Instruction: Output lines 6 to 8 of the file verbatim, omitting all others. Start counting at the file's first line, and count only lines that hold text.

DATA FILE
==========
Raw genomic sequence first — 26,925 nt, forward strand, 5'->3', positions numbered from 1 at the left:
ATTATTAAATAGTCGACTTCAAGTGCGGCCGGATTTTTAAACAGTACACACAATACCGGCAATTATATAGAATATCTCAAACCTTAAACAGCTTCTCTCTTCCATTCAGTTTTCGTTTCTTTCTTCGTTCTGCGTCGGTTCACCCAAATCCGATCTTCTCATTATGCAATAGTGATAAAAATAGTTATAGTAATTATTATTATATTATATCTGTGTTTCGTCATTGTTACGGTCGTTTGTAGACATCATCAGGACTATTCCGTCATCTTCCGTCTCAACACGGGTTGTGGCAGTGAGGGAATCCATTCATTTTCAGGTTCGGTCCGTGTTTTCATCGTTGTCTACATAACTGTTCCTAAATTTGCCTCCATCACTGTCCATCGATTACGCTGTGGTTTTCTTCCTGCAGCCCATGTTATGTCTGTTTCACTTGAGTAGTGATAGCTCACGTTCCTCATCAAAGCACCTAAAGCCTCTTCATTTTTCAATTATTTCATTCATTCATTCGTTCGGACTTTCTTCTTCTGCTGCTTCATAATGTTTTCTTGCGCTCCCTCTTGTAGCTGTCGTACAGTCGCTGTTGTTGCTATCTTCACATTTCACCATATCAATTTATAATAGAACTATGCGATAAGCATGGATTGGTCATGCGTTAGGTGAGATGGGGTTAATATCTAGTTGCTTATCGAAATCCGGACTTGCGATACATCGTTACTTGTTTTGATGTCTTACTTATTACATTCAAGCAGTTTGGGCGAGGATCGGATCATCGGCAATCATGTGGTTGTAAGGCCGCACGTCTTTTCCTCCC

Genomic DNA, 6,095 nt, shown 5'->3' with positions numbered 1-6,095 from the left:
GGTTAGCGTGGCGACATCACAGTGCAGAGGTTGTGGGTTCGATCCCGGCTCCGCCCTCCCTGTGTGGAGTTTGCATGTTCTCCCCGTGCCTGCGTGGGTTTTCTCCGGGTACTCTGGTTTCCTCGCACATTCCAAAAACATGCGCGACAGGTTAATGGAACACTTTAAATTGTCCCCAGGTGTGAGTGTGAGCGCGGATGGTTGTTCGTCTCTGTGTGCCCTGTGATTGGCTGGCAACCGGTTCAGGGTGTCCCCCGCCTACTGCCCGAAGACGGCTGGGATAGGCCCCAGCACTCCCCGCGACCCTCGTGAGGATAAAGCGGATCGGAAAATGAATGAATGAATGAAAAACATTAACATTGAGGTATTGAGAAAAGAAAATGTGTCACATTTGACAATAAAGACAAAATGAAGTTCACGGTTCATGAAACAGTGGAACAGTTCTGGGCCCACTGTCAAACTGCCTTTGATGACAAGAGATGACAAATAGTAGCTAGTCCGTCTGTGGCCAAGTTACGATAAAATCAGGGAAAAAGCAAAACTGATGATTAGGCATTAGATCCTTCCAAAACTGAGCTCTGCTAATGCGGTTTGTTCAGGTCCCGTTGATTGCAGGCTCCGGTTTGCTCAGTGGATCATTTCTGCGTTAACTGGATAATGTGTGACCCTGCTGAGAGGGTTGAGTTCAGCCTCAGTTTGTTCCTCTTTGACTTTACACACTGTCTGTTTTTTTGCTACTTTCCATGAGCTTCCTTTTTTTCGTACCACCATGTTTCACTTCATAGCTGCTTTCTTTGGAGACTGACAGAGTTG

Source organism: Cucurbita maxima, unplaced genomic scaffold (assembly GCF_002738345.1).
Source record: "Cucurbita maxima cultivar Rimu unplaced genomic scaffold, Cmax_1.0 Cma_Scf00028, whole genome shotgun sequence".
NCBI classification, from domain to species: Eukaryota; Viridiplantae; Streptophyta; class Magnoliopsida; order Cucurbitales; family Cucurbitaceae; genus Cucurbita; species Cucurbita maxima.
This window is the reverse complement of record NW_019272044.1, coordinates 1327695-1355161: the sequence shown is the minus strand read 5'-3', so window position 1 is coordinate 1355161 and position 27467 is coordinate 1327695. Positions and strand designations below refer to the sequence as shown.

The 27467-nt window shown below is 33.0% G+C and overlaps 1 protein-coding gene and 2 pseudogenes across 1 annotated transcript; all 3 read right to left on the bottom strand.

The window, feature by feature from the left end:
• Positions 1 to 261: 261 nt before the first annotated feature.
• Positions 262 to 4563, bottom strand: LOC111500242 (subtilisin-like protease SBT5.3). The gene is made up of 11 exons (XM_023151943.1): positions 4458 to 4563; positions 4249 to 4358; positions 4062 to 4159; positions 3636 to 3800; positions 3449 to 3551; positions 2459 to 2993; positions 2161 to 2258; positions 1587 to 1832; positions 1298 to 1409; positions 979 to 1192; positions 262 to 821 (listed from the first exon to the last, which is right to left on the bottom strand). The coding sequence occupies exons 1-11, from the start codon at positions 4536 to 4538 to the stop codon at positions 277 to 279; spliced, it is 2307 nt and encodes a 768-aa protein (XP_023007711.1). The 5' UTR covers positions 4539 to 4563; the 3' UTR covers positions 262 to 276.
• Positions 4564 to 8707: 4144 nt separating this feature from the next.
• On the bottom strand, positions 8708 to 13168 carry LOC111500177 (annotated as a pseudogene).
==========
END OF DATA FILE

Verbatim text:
Source record: "Cucurbita maxima cultivar Rimu unplaced genomic scaffold, Cmax_1.0 Cma_Scf00028, whole genome shotgun sequence".
NCBI classification, from domain to species: Eukaryota; Viridiplantae; Streptophyta; class Magnoliopsida; order Cucurbitales; family Cucurbitaceae; genus Cucurbita; species Cucurbita maxima.
This window is the reverse complement of record NW_019272044.1, coordinates 1327695-1355161: the sequence shown is the minus strand read 5'-3', so window position 1 is coordinate 1355161 and position 27467 is coordinate 1327695. Positions and strand designations below refer to the sequence as shown.